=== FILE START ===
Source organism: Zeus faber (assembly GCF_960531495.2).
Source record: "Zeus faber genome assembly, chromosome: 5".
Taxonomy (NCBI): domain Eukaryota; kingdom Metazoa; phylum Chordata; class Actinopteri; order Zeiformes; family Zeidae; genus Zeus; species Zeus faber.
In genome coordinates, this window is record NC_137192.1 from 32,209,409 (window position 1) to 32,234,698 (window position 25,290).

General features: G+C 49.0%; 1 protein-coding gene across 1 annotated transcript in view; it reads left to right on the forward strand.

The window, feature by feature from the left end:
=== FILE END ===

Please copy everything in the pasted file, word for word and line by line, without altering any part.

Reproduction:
Source organism: Zeus faber (assembly GCF_960531495.2).
Source record: "Zeus faber genome assembly, chromosome: 5".
Taxonomy (NCBI): domain Eukaryota; kingdom Metazoa; phylum Chordata; class Actinopteri; order Zeiformes; family Zeidae; genus Zeus; species Zeus faber.
In genome coordinates, this window is record NC_137192.1 from 32,209,409 (window position 1) to 32,234,698 (window position 25,290).

General features: G+C 49.0%; 1 protein-coding gene across 1 annotated transcript in view; it reads left to right on the forward strand.

The window, feature by feature from the left end: